I went to the office the morning after the Series ended. I had to. A year earlier, after Kenny Rogers walked Andruw Jones and ended that month of months, I called in sick. I was told that everybody expected it and nobody held it against me. This time, it was Luis Sojo infecting me. If I was going to be one of the company’s signature Mets fans, I had to be there to take whatever was to be dished out by the ubiquitous front-runners who called themselves diehard Yankees fans. The worst part was finding the fax machines covered with crude “dead puppy” drawings, dissing us and our Baha Men.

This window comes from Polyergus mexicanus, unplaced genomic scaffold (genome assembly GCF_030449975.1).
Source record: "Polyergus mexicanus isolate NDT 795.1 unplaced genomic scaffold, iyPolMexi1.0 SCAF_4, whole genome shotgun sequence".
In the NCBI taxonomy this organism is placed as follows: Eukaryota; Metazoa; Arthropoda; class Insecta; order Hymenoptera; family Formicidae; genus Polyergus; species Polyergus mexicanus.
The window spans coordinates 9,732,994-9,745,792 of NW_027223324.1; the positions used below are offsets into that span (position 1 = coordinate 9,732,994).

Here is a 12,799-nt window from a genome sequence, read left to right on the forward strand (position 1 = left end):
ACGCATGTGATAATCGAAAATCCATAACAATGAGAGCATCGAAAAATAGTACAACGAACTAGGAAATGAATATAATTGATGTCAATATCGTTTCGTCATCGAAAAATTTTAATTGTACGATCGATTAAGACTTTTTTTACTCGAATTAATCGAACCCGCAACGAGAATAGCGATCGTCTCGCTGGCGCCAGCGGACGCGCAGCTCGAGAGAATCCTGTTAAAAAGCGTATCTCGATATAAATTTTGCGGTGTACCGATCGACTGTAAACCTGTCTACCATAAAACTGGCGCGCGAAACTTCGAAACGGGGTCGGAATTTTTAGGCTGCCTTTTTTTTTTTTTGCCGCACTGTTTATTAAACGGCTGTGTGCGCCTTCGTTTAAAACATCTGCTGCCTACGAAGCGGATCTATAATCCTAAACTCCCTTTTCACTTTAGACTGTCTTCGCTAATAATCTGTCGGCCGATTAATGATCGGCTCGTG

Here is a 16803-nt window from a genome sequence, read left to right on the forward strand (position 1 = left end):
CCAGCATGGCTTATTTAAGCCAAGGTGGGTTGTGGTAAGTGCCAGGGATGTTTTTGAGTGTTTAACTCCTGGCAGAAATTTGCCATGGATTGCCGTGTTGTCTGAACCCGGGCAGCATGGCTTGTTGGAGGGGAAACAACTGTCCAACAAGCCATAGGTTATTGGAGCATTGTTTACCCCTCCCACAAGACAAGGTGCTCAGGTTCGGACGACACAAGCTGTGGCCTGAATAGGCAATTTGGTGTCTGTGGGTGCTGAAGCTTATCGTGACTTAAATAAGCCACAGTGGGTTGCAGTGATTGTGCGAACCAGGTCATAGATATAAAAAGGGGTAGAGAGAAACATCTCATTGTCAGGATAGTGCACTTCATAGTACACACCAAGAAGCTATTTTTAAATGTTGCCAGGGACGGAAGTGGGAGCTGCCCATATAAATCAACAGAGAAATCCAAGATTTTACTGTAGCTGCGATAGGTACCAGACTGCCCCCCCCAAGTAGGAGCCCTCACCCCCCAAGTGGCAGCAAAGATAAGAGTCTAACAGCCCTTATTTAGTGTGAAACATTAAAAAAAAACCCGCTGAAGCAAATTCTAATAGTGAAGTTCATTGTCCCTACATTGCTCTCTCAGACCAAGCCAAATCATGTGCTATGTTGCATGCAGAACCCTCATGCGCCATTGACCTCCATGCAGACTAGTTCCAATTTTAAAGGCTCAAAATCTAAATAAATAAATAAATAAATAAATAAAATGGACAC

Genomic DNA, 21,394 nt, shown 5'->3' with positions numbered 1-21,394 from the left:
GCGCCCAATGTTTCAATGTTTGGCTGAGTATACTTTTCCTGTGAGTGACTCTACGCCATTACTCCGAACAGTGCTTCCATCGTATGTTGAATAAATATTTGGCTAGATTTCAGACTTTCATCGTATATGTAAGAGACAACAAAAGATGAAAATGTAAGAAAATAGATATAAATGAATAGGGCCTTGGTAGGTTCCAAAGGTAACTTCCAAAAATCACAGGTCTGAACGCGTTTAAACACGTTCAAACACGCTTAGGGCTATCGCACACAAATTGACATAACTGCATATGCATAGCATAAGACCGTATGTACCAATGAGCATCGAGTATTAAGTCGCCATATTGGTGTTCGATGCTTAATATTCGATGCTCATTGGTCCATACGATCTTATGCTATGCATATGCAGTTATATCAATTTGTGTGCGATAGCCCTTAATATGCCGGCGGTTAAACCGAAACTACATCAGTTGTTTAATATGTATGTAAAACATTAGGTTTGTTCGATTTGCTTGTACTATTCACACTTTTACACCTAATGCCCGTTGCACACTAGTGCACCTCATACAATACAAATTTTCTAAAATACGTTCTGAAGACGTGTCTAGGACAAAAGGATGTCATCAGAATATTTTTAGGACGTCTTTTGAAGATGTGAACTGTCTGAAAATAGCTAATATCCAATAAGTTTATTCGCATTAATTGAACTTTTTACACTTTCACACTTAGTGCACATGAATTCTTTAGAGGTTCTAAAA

Generally, I kept a low profile and indulged in several rounds of melancholy e-mail to and from the other true believers with whom I had kept the faith throughout October. Hey guys, I wrote, chin up. Leiter threw 142 mostly beautiful pitches. Zeile basically called Jeter an insincere automaton and for that we should love him. And we still have the pennant.

Which, by the way, Atlanta didn’t. So there was that to hang our collective hat on. And as much as the World Series didn’t pan out, there was something to be said for having been a part of it. No, not because we were privileged to step on the same hallowed grass at (genuflection alert!) The Stadium, but because, except for the results, it was sort of, kind of fun.